Making an etched kit
By Mats Björkelund, 2017-02-24
Etched kits can give excellent train models. By use of modern computers and professional companies it is possible for most modellers to produce their own kits. It is not simple but not that difficult either. Do not expect to be rich but it will not ruin you. This article is a personal and brief description on how it can be done.
You do not need to know the etching process in detail but you should have a rough idea because it can influence your design.
Etching – the short version:
(In this case we assume negative resist. There is also a positive resist variant.)
Today it is possible to etch a variety of metals, e.g. stainless steel. My choices:
Nickel silver is very nice to solder and many prefer it these days. But it is more expensive, it is more difficult to bend e.g. for a curved roof and it is much more prone to snap if you bend a part the wrong way.
There are effects you must respect regarding etching:
My opinion (at least for thinner sheets): Ignore effects of underetch and cusp. Make your parts without any corrections up or down.
The most important step is to select a suitable prototype. Recommendations:
Prototype drawings often describe what was intended by the original designer. It is not sure that it reflects what was actually built, not even once. Especially locomotives was often rebuilt and modified through their lifetime. Scale models, 1/10 or so, have the same problem as drawings. They are notoriously wrong in details.
If you must guess: Do not despair! The truth will be revealed. The first time you proudly present your work for other people. And it will not be as you guessed. Trust me, I know...
Photos are from www.samlingsportalen.se. A magnificent public collection of Swedish railway photos and documentation, administered by Swedish Railway Museum in Gävle.
The drawing is too simple but in this case we have enough information to start a project, but just.
Design, or Construction, is the process where you break down the model into suitable parts and creates a plan on how to build it. Best sequence:
The first time you make an etched kit you are absolutely convinced that you do not need a BOM or an assembly instruction because your design is so clever that it is self-explanatory. It is not. Not for someone else, and not for you, in 5-10 years. If you do not believe me, buy a complex etched brass kit and throw away the instruction. Then try to build it...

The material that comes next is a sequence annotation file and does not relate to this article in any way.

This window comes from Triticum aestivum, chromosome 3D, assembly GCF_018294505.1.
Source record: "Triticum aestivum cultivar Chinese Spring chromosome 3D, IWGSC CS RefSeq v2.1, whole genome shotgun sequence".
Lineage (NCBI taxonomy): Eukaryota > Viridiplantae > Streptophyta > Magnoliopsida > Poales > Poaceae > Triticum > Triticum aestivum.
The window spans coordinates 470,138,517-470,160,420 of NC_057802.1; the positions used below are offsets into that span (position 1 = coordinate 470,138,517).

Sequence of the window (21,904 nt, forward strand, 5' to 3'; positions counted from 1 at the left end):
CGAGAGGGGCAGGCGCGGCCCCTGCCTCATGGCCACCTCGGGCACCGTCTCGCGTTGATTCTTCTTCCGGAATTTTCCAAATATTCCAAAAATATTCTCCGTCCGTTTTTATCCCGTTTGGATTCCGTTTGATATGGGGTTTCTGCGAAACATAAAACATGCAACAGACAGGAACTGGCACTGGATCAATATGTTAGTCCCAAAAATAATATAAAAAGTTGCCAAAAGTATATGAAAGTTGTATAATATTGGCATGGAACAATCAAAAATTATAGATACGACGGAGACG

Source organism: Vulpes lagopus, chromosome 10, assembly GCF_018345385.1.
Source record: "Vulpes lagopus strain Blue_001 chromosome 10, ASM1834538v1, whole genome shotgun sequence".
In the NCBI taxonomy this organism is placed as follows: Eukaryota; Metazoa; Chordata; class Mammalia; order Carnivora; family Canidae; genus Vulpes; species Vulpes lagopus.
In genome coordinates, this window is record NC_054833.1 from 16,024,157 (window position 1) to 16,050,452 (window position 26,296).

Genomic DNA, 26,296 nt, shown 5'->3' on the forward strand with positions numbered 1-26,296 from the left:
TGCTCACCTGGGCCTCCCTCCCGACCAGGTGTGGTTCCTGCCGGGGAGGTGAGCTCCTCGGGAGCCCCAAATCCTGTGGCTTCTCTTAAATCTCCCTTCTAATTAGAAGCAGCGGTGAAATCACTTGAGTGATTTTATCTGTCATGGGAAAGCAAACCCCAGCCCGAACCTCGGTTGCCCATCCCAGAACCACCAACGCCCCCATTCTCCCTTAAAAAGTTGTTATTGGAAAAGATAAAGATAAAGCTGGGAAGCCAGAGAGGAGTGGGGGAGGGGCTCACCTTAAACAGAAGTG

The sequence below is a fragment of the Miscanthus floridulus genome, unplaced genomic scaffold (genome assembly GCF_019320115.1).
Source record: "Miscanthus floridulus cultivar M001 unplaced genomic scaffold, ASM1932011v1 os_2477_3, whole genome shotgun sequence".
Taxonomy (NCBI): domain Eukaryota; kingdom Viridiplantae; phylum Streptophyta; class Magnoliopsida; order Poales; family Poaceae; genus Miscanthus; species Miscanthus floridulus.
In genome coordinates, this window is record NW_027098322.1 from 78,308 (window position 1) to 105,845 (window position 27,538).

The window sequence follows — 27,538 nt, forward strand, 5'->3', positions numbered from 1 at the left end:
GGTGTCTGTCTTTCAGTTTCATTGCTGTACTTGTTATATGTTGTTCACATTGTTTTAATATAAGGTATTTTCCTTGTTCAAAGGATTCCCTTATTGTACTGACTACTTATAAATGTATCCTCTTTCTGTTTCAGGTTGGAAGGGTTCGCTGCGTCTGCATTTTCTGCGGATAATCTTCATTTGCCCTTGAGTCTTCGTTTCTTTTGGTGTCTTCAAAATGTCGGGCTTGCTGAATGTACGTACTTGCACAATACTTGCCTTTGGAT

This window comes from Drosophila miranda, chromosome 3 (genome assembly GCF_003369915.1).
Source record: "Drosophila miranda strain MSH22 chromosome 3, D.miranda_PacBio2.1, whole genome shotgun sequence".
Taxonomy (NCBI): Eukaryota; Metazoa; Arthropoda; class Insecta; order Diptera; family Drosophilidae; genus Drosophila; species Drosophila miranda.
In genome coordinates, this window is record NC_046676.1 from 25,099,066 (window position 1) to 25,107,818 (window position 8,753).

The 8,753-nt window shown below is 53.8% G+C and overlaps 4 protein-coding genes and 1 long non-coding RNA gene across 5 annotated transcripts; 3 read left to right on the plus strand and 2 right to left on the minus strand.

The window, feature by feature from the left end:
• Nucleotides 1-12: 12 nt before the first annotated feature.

Experienced designers can swap step 3 and 4 if designing something similar to a previous work. But then they probably already have an assembly instruction that can be quickly modified.
Your job is to create an impression of a prototype, not an exact, downscaled version of it!
This is similar to a painting. If you study a painting of say Rembrandt you can swear there is a certain detail in the painting. But when you look closely there are just two or three blobs of paint. Your brain added the rest. If it looks like a sparkling diamond it probably is. The same goes for your model.
Also remember that your model is intended to be looked at from a distance. It is a good idea to decide what that distance is for you complete roster or layout. If it is 10 cm and magnifying glass is allowed you can hardly cut any corners. If it is 30 cm, and HO/OO scale, you can simplify many things:
(I have sometimes come across kits where the designer has tried to model too much. With mega-screens and zooming it is easy to lose perspective and not understand how small parts actually are. The result is often a kit which is difficult to build, without any improvement in looks from normal distance.)
These days all computers are powerful enough for etch design. A big screen is nice but it is possible to use a laptop. To this you need a program that can handle vector graphics.
Vector graphics is where your parts are handled as small mathematical descriptions inside the program. You can easily scale or change colour of a part. (There are also graphic programs that handle pixels, like Adobe Photoshop, but they are useless for our task.)